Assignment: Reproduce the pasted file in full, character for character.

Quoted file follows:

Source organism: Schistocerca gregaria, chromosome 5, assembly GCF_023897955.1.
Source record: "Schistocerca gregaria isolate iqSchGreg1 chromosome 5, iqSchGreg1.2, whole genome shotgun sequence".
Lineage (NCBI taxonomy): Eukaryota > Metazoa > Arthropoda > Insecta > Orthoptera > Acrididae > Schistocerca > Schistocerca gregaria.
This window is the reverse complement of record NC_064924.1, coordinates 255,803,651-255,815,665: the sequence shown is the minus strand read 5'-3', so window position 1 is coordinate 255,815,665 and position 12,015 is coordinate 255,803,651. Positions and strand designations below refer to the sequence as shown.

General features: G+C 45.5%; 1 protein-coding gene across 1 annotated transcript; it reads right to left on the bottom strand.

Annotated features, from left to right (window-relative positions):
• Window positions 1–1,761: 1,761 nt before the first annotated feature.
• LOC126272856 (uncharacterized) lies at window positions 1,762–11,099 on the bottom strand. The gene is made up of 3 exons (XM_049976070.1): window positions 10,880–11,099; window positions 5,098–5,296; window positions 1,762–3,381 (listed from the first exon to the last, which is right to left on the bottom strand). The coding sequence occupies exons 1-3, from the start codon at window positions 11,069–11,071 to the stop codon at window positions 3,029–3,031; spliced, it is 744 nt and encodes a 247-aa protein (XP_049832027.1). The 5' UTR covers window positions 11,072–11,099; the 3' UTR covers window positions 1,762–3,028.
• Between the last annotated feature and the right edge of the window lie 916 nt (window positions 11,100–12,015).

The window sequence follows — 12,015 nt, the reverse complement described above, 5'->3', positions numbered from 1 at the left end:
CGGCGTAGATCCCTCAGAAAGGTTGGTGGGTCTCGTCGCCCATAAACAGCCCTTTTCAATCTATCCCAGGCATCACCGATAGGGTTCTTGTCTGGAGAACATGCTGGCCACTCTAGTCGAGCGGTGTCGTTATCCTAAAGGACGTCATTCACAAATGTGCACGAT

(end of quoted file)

Source organism: Schistocerca gregaria, chromosome 5, assembly GCF_023897955.1.
Source record: "Schistocerca gregaria isolate iqSchGreg1 chromosome 5, iqSchGreg1.2, whole genome shotgun sequence".
Lineage (NCBI taxonomy): Eukaryota > Metazoa > Arthropoda > Insecta > Orthoptera > Acrididae > Schistocerca > Schistocerca gregaria.
This window is the reverse complement of record NC_064924.1, coordinates 255,803,651-255,815,665: the sequence shown is the minus strand read 5'-3', so window position 1 is coordinate 255,815,665 and position 12,015 is coordinate 255,803,651. Positions and strand designations below refer to the sequence as shown.

General features: G+C 45.5%; 1 protein-coding gene across 1 annotated transcript; it reads right to left on the bottom strand.

Annotated features, from left to right (window-relative positions):
• Window positions 1–1,761: 1,761 nt before the first annotated feature.
• LOC126272856 (uncharacterized) lies at window positions 1,762–11,099 on the bottom strand. The gene is made up of 3 exons (XM_049976070.1): window positions 10,880–11,099; window positions 5,098–5,296; window positions 1,762–3,381 (listed from the first exon to the last, which is right to left on the bottom strand). The coding sequence occupies exons 1-3, from the start codon at window positions 11,069–11,071 to the stop codon at window positions 3,029–3,031; spliced, it is 744 nt and encodes a 247-aa protein (XP_049832027.1). The 5' UTR covers window positions 11,072–11,099; the 3' UTR covers window positions 1,762–3,028.
• Between the last annotated feature and the right edge of the window lie 916 nt (window positions 11,100–12,015).

The window sequence follows — 12,015 nt, the reverse complement described above, 5'->3', positions numbered from 1 at the left end:
CGGCGTAGATCCCTCAGAAAGGTTGGTGGGTCTCGTCGCCCATAAACAGCCCTTTTCAATCTATCCCAGGCATCACCGATAGGGTTCTTGTCTGGAGAACATGCTGGCCACTCTAGTCGAGCGGTGTCGTTATCCTAAAGGACGTCATTCACAAATGTGCACGAT